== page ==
Originally Posted by jboggs
Can you get your hands on a Machinery's Handbook? If not I would STRONGLY recommend you buy one. It would be well worth the investment. Look up the chapter on "Allowances and Tolerances". You will see that there are two standard ANSI systems of fits and tolerances (inch and metric). The metric ANSI system is based on the ISO system. Both of them describe a range of fits for mating shafts and holes.
In the inch system, each standard fit is given a name like RC (for Running or Sliding Clearance Fit) or LN (for Locational Interference Fit), based on the "tightness" of the fit to serve a specific function. Pages of data show you the specific tolerances in each of those fits for certain size ranges of holes or shafts. You will notice that some of them do indeed show a double plus or a double minus for the actual tolerance based on some standard dimension.
In the metric pages you will see a similar approach. But you will also see something I first saw on German drawings done to DIN standards. Individual tolerance ranges are referenced by number and letter, like "H8" or "f7". (Cap letters for holes; small letters for shafts.) There are charts that describe very clearly what the intended fit is for each of these ranges. This allows the designer to simply select the shaft/hole size he wants and the type fit he wants. Then he just calls out a shaft diameter as "45 g6" for example. The machinist can then go to the tables to identify exactly what the tolerance is for a 45mm shaft with a g6 tolerance. Frankly I really like that system but it is so unknown here in the US it is pointless to try to use it. It will also give you double pluses and double minuses.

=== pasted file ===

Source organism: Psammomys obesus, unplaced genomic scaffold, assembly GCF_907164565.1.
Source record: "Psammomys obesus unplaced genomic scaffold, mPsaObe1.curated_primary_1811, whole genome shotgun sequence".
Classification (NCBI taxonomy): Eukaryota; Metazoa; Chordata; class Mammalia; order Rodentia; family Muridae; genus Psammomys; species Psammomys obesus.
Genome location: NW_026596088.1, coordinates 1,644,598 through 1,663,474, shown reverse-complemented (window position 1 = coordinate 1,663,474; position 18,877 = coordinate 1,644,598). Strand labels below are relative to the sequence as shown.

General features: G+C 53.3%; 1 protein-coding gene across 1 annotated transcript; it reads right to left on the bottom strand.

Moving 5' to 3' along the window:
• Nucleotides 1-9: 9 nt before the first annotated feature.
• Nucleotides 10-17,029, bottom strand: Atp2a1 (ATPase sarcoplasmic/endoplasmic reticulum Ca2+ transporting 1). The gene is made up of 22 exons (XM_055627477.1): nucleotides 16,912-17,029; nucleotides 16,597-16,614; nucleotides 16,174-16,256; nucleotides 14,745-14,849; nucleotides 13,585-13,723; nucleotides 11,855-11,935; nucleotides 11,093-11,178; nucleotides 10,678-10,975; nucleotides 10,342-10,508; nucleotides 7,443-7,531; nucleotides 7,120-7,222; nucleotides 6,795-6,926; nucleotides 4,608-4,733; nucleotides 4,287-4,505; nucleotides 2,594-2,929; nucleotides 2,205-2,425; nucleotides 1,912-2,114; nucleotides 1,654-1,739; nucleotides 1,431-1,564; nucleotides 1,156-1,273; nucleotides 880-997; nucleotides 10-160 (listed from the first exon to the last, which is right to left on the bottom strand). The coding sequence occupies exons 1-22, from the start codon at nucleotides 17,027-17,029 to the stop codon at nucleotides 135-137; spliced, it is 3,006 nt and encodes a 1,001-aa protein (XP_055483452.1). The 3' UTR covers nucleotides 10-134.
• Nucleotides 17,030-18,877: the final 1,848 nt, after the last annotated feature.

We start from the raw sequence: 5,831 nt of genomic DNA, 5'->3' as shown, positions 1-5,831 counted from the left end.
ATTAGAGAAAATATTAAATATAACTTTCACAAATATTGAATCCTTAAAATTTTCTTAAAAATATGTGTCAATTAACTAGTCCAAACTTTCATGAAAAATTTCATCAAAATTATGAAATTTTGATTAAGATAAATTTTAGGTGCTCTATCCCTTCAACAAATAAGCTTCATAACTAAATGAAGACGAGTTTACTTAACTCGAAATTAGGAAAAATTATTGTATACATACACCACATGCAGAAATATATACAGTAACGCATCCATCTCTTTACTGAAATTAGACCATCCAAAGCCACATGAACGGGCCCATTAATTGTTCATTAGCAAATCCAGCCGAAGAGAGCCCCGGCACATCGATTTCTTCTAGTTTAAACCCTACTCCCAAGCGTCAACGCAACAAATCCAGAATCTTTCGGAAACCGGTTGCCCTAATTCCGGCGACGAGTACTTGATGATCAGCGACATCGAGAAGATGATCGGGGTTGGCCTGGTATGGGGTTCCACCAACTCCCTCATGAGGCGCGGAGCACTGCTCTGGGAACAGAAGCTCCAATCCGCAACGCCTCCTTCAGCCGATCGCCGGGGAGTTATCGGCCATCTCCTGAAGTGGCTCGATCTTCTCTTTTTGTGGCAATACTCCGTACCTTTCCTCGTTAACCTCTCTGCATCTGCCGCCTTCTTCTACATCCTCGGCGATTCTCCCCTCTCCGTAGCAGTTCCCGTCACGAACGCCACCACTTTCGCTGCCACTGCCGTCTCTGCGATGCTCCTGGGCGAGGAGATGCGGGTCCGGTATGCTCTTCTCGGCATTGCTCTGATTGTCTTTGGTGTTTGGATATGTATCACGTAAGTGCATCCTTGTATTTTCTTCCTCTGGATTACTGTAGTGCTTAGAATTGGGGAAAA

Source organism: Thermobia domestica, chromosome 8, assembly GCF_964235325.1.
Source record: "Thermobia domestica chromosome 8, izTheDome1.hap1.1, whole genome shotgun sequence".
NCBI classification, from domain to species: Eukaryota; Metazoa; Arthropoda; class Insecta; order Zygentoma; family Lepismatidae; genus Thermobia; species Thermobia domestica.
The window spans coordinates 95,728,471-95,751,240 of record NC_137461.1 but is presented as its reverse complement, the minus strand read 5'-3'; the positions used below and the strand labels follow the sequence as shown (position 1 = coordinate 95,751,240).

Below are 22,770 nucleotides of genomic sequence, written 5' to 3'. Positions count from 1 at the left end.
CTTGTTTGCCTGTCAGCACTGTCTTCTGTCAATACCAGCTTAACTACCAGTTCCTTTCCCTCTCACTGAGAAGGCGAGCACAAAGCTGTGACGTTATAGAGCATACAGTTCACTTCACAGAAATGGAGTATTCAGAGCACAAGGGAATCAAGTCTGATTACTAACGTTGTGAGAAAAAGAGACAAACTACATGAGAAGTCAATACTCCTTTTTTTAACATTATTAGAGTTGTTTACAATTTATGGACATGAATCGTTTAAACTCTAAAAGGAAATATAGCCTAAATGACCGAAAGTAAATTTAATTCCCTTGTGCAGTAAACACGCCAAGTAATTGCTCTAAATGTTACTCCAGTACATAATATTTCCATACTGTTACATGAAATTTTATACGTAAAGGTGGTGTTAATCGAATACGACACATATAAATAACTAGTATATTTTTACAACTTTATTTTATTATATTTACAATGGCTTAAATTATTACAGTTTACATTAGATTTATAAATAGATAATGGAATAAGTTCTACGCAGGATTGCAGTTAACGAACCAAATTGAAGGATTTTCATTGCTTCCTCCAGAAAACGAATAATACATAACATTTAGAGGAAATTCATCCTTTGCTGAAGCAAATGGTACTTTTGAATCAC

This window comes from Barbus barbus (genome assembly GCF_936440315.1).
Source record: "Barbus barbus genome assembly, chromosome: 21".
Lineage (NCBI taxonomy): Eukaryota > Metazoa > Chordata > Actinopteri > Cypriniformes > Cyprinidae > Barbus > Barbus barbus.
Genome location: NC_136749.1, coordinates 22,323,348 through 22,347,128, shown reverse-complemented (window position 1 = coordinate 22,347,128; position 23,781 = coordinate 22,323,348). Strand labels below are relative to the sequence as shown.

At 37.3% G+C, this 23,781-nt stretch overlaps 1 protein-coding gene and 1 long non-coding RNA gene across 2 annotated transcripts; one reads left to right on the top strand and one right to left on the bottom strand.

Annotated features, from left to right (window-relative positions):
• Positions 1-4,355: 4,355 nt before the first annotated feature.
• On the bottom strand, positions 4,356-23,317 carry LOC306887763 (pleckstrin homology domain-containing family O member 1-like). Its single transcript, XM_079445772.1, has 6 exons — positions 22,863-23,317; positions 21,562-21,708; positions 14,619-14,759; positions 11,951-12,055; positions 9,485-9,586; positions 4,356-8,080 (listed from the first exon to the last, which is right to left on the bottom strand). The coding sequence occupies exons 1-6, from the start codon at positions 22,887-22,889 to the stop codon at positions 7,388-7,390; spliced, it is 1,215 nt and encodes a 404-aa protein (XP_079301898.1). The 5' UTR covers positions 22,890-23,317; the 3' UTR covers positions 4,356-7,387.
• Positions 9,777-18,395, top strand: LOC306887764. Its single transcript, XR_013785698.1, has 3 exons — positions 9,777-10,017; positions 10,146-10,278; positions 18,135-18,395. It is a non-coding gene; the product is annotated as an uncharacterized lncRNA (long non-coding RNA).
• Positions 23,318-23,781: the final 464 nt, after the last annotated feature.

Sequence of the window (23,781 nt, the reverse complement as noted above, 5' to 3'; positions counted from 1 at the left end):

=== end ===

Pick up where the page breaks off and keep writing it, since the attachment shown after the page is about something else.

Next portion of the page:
So, bottom line: whoever told you that double pluses or minuses are wrong was "misinformed". Unless the designer in misusing them, they are in fact based on ANSI and ISO standards for fits and tolerances.